Asthma UK hopes that by GPs using these videos and sharing them it will help patients better understand how to use their inhalers. Something as simple as writing a URL on the back of your patients’ prescription could help to prevent asthma attacks.

Supporting patients

After all, the inhaler technique is a key part of basic asthma care that as healthcare professionals we are expected to deliver. The yearly asthma review with patients is the perfect opportunity for us to check our patient’s inhaler technique, using the videos as an engaging aid.

There are other barriers that need to be overcome. We hear anecdotally that many people with asthma are embarrassed about using their inhaler. The only way to deal with that is to keep reiterating the seriousness of asthma to your patient. Taking their inhaler regularly and correctly will help them manage their asthma. Not taking it could put them at risk of having a fatal asthma attack.

When it comes to encouraging patients to take their inhaler, I explain how important it is for their preventer inhaler to be used regularly to dampen down the inflammation in the airways and reduce the risk of asthma symptoms and asthma attacks. I also try to talk to them about getting into a good routine with their medication and advise them to keep their preventer inhaler somewhere that reminds them to take it. Sticking to a good routine helps patients take their inhaler as an everyday habit, like brushing their teeth.

It’s crucial that GPs and our teams feel confident in explaining inhaler techniques and that people with asthma know how to use their inhaler correctly. The hope is that the videos and tips will enable doctors and other healthcare professionals to deliver better basic care for patients, and help patients better manage their asthma to reduce their chance of having a potentially life-threatening asthma attack.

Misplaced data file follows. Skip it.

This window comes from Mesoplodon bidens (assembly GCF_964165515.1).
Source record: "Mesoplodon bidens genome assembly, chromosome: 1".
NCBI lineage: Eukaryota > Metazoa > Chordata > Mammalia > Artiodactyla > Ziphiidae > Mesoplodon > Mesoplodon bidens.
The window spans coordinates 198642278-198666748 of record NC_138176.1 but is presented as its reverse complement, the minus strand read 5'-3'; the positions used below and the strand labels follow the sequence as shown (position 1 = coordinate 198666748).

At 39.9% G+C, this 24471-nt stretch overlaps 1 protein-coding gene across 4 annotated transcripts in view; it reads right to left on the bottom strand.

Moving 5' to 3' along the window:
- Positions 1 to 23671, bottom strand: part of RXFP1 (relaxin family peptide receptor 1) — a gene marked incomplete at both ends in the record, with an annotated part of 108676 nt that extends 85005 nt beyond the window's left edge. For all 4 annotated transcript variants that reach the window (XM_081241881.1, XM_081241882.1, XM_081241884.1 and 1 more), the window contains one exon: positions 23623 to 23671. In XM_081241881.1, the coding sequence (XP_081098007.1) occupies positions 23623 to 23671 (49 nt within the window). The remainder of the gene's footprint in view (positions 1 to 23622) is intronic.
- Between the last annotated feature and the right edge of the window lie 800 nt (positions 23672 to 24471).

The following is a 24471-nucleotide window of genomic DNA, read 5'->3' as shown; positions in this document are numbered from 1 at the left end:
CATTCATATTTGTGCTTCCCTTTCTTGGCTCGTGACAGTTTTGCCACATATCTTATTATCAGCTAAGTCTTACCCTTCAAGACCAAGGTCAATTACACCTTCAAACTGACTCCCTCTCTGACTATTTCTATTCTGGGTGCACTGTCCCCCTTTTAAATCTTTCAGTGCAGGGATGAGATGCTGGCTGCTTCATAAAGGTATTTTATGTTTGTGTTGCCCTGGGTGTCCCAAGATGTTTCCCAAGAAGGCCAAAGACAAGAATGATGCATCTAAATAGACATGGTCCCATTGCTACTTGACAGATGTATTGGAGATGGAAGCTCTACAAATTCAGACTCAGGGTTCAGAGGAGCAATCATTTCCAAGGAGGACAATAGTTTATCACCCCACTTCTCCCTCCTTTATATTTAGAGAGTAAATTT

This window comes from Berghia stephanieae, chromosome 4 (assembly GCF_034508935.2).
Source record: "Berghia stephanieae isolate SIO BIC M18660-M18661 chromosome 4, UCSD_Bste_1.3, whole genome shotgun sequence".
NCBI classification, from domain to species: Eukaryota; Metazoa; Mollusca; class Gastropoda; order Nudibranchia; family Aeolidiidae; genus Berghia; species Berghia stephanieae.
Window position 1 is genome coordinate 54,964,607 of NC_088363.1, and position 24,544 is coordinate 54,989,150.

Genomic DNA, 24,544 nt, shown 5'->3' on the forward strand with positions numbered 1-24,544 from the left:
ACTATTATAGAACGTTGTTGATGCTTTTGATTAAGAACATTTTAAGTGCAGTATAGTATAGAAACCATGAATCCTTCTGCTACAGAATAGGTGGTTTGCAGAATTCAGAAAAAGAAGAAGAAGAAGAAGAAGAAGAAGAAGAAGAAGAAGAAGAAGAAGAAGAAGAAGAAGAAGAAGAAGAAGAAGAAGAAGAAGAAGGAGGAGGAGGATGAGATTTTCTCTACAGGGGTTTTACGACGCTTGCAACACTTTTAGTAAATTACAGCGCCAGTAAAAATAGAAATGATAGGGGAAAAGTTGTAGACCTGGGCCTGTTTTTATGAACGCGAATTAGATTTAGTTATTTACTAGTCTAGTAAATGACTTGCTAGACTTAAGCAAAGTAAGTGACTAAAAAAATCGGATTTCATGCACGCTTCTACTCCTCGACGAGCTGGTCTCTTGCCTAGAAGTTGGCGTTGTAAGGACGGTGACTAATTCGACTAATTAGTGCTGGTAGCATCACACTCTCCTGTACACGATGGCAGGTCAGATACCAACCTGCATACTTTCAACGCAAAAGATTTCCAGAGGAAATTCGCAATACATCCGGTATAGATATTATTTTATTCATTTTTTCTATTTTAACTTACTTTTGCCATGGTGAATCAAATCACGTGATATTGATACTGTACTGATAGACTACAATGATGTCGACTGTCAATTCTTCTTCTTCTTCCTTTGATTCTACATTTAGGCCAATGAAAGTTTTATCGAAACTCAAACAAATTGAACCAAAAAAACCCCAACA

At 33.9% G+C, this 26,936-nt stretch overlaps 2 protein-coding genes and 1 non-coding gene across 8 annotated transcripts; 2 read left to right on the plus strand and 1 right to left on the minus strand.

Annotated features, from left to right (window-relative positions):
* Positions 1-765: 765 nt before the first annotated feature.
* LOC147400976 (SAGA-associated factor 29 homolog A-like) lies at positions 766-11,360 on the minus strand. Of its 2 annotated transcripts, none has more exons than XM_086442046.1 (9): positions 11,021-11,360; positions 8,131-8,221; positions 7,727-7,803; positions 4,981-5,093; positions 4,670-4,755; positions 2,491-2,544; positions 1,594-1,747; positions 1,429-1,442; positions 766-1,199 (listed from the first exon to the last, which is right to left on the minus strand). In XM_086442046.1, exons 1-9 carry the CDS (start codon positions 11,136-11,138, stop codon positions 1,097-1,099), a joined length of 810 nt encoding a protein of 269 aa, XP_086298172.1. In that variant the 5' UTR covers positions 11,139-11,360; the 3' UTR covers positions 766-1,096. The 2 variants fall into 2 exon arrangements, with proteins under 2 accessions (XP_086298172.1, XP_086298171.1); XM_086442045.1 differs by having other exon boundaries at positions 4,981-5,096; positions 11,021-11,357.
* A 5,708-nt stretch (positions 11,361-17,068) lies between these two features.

• Dr Andy Whittamore is clinical lead at Asthma UK and a GP with a special interest in asthma. For more information and to access Asthma UK’s inhaler videos, visit www.asthma.org.uk/inhalervideos

References

  1. Exact figure is 45.6%. The study states that a critical error in exhalation technique can '…impact the effectiveness of the delivered drug and thereby lead to the suboptimal disease control of asthma and COPD'. Henry Chrystyn et al, Device errors in asthma and COPD: systemic literature review and meta-analysis, NPJ Prim Care Respir Med 2017; 27:22. Available at https://www.ncbi.nlm.nih.gov/pmc/articles/PMC5434773/ [accessed 20 February 2019].
  2. Baverstock et al, Do healthcare professionals have sufficient knowledge of inhaler techniques in order to educate their patients effectively in their use, (November 2010), published in Thorax, https://thorax.bmj.com/content/65/Suppl_4/A117.3 [accessed 20 February 2019].
  3. The National Institute for Health and Care Excellence, https://bnf.nice.org.uk/drug/salbutamol.html#sideEffects [accessed 20 February 2019]. Common side effects of salbutamol include arrhythmias, dizziness, headache, hypokalaemia, nausea, palpitations, tremor.